Over the past four years, corporate bonds have delivered total returns that rival those of equities. The S&P 500 has generated a total return of 77%; high-yield bonds (using HYG as proxy) have enjoyed a total return of 101%, for an annualized return of 19%; and investment grade bonds (using LQD as a proxy) have delivered a total return of 55%, or 11.6% annualized. The drivers of this spectacular performance were falling yields and lower-than-expected default rates.
The chart above shows just how much yields on corporate bonds have declined since late 2008. In retrospect, the late 2008 surge in junk bond yields was a once-in-a-lifetime opportunity for investors willing to take the securities off of the hands of the many investors who were forced to sell at super-depressed levels. Towering yields at the time implied a massive wave of corporate defaults which never materialized, thanks to the recovery—however tepid it has been—and to the Federal Reserve's super-accommodative monetary policy stance.
So: is this the end of the greatest corporate bond rally in history? The chart shows that corporate bond yields are as low as they have ever been, so that is a sign that caution is warranted.
Digging deeper, swap spreads and credit default spreads, shown in the two charts above, suggest that there is still some room for improvement. The level of corporate bond yields is at an all-time low, but corporate bond spreads are still relatively wide. Furthermore, the significant decline in swap spreads suggests that corporate yields and spreads can decline further. If the economy keeps growing at a slow pace, short-term rates remain incredibly low, and monetary policy remains super-accommodative, investors will be all but compelled to continue buying corporate bonds for their still-attractive yields. For example, HYG has an indicated yield today of over 6%, while LQD's yield is almost 4%.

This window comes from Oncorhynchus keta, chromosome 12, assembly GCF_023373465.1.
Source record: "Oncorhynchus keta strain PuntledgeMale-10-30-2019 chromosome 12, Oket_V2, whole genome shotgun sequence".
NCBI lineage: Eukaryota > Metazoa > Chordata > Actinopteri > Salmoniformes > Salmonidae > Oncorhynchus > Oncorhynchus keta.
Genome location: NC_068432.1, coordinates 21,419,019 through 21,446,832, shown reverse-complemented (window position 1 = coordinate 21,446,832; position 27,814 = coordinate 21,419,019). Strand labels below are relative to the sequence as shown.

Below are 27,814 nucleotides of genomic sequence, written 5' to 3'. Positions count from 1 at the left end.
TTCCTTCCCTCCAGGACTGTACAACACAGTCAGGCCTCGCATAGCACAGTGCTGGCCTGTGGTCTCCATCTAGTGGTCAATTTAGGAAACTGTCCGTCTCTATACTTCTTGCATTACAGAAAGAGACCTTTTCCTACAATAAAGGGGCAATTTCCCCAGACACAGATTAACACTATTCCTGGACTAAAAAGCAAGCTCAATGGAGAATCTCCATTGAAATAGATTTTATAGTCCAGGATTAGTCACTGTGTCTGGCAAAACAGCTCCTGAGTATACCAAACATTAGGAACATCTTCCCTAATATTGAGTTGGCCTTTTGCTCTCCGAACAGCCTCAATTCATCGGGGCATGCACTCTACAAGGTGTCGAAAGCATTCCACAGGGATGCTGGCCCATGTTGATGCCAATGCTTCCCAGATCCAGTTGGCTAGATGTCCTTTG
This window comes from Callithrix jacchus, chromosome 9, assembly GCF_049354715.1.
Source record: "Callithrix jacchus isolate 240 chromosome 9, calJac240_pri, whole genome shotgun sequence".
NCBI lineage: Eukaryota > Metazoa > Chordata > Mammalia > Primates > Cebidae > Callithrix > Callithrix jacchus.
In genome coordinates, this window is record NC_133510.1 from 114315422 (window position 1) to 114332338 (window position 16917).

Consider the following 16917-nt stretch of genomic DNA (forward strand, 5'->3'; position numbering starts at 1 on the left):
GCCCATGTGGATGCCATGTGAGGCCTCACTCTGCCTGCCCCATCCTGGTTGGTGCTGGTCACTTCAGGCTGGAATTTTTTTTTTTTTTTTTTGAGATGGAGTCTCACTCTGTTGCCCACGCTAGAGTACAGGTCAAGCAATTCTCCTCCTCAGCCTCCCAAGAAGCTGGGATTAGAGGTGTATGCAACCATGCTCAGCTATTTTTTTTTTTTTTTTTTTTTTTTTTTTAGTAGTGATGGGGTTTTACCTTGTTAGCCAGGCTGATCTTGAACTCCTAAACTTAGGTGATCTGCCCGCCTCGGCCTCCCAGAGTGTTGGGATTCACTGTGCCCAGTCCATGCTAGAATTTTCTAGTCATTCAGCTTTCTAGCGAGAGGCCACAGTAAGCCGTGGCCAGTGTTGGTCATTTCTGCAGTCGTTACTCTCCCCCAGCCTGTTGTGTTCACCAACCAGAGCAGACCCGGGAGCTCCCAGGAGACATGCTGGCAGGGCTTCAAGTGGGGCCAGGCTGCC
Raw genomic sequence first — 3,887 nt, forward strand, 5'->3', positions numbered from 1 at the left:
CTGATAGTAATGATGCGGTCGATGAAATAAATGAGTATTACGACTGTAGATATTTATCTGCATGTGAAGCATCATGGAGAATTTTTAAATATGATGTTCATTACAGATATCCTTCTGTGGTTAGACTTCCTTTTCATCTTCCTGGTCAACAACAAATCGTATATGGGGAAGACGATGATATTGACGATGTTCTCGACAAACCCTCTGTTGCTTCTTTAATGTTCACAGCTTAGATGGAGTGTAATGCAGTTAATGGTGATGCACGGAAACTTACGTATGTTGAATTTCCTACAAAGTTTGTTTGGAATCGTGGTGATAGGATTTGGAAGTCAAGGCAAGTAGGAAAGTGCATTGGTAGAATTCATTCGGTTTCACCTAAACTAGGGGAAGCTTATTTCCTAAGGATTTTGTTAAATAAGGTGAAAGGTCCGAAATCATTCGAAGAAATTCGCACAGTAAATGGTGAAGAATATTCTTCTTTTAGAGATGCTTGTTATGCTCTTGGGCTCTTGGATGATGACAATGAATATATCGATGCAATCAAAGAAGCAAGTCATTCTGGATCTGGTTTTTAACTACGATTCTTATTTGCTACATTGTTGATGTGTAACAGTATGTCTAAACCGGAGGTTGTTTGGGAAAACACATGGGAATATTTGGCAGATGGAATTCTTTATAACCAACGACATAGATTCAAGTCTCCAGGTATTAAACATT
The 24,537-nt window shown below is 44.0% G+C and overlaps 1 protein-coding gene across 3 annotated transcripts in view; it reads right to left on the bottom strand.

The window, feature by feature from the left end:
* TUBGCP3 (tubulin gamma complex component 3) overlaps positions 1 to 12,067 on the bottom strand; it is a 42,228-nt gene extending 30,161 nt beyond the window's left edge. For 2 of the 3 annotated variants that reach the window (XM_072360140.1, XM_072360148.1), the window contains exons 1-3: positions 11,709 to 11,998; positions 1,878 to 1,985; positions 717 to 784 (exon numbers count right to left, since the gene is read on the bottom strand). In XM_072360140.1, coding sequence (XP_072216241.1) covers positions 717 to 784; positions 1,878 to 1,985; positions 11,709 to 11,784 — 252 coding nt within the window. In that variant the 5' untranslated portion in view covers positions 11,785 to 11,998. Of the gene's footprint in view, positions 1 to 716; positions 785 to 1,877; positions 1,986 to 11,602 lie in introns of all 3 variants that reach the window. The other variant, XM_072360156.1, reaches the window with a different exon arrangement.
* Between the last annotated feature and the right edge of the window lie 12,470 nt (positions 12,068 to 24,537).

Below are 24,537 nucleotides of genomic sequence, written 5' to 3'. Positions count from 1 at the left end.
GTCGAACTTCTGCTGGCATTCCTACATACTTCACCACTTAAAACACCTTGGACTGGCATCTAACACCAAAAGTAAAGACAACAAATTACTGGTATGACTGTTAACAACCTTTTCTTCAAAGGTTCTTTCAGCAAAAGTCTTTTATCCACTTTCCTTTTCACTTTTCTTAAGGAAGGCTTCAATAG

The case for corporate bonds would be bolstered fundamentally by continued improvement in the economy and relatively low default rates. A growing economy and easy money are a perfect recipe for improving corporate cash flows, and that is music to corporate bond investors' ears.
Still, with yields this low, investors should realize that there is a very small cushion against downside risk. If another recession hits, default rates would likely rise in that in turn would erode returns even if interest rates remained very low. If the economy were to strengthen unexpectedly, the Fed would be forced to tighten policy, and that could push corporate bond yields higher, which would also erode returns. It's probably time to start taking some—but not all—of your outsized corporate bond risk off the table, beginning with the investment grade sector.
Full disclosure: I am long HYG at the time of this writing.